Unreal Tournament 2004 Preview
developer: Epic Games
PIII 1000, 128MB RAM, 64MB Video Card, 3.5GB HD
|ESRB rating: M
release date: Mar 16, 04 (released)
|» All About Unreal Tournament 2004 on ActionTrip|
These days Unreal stands as an irrefutable synonym of superior modern-day gaming technology. (We could debate about this for days I guess. - 2Lions) Supporting a great number of top-notch titles as well as countless mainstream video games, the Unreal technology soon saw new upgraded reincarnations in the single-player FPS Unreal II: The Awakening and its well-polished online multiplayer counterpart Unreal Tournament 2003. Surrounded by an ever-growing community of devoted fans both games sold like hot cakes upon their launch. Carrying the Unreal franchise to this very day, Epic Games and Digital Extremes settled to cooperate on a new project, Unreal Tournament 2004, which began taking shape almost immediately after the successful release of UT 2003.
Mess with me pal, and I'll shove this up your...
Smile! You're on not-so-candid sniper!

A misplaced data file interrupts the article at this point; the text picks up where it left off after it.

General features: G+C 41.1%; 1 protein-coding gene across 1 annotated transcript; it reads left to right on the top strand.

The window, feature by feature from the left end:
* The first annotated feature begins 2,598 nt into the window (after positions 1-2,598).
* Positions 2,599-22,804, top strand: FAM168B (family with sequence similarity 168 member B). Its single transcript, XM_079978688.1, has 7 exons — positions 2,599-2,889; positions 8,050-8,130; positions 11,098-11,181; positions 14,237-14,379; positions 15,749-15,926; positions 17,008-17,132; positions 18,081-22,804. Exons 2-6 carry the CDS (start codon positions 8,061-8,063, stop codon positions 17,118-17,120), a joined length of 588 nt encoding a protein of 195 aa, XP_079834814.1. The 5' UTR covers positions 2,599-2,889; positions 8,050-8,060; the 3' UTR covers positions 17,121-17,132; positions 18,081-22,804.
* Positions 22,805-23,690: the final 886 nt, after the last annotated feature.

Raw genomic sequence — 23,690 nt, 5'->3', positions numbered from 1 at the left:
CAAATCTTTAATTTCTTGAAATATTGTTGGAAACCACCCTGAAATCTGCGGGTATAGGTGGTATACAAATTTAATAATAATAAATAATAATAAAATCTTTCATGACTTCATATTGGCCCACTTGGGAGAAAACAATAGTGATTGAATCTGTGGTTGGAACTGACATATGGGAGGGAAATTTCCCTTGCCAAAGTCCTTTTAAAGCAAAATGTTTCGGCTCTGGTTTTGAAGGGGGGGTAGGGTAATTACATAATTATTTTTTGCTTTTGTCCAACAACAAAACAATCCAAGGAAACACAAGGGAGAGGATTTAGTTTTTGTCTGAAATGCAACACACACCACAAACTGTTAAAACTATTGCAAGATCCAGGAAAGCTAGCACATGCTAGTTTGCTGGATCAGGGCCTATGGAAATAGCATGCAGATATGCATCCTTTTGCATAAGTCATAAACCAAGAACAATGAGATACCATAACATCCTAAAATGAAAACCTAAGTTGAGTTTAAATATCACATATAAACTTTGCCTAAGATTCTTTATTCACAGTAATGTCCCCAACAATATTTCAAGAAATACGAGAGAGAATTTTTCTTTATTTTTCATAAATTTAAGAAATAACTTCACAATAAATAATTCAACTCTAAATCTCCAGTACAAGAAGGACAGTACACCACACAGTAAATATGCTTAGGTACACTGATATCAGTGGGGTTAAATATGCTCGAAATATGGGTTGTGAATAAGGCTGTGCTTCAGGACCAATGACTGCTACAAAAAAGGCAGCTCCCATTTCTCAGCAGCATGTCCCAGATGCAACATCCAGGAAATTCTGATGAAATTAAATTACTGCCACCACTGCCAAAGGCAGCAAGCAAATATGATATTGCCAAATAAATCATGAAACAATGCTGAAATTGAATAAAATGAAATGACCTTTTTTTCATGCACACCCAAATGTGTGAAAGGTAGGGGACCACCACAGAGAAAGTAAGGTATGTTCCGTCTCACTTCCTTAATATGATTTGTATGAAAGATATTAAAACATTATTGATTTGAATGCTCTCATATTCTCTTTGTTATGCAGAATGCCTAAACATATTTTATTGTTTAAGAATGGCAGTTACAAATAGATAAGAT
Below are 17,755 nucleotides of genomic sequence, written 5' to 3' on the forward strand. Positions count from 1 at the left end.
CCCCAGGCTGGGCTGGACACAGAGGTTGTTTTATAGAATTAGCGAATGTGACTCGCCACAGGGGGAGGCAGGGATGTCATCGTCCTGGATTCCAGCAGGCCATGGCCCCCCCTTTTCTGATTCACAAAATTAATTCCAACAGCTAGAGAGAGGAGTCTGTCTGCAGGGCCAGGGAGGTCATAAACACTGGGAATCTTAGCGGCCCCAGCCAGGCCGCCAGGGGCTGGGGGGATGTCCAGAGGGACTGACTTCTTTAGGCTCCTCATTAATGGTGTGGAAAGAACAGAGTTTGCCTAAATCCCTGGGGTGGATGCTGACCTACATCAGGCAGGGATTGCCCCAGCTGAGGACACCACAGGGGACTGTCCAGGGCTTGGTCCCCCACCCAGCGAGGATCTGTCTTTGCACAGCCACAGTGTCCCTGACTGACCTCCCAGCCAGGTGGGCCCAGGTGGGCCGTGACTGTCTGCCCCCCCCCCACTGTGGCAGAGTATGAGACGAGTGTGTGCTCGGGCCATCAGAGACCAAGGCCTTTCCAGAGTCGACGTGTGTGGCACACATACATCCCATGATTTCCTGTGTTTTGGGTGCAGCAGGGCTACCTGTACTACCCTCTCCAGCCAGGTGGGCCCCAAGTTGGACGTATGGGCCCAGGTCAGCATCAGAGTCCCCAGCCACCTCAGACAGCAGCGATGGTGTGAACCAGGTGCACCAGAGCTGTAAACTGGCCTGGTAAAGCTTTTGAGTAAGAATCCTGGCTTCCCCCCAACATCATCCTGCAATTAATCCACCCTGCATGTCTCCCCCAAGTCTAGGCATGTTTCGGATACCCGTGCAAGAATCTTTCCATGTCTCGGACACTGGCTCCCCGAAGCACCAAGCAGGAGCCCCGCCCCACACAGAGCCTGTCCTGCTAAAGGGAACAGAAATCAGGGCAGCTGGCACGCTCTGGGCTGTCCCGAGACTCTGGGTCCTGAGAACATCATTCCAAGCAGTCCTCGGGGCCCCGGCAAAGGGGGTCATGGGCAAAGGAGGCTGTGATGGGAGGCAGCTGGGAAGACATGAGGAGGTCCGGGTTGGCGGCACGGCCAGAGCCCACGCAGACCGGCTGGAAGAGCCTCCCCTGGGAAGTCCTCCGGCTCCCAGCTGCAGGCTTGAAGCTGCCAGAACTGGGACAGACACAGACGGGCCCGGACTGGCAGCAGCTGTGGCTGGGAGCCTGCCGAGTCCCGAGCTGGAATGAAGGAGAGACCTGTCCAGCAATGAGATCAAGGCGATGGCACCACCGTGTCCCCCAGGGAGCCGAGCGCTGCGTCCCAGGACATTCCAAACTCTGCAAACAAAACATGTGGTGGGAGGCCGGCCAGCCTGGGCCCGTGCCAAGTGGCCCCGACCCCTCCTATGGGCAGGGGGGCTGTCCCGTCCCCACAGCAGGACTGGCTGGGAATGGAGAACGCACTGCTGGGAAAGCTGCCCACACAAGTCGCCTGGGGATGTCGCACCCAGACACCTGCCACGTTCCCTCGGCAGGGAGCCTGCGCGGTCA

Although UT 2004 won't be showing off any new developments in the Unreal technology, it's safe to say there will be plenty of perk ups in the gameplay. The most praiseworthy innovation is the addition of vehicles, which are bound to bring a completely new feel to the game. Things have been refurbished this time around with land, space, and air-based vehicles thrown into the picture. So, instead of making their way through huge levels on foot, players are going to get an opportunity to ride in various types of vehicles. In one particular map you can zoom around in space ships and fly into any enemy base while your adversaries fire at you from multiple gun turrets. Players may also operate a variety of ground vehicles, the most interesting of which is a transport that can carry troops into battle. It was brought to our attention that vehicles will initially be accessible only in the new mode of play, which the developers named Onslaught. Although this might sound as somewhat of a discouragement, you should also know that using the game's built-in editor (UnReal Ed) will allow enthusiastic mod-makers to add and use vehicles whenever they want. The Onslaught mode is similar to CTF mode and is quite easy to get into. It is played on a large map where each team has the objective to infiltrate the enemy base and connect the core to its own base. To do this, players must capture nodes that are scattered throughout the level, thereby creating a path that attaches the core of your base with the core of the opposing base. Once you capture a node, you will respawn in that spot every time you die. This moving respawn point is a commendable improvement from having to run all the way from your base spawn point to the key point on the map.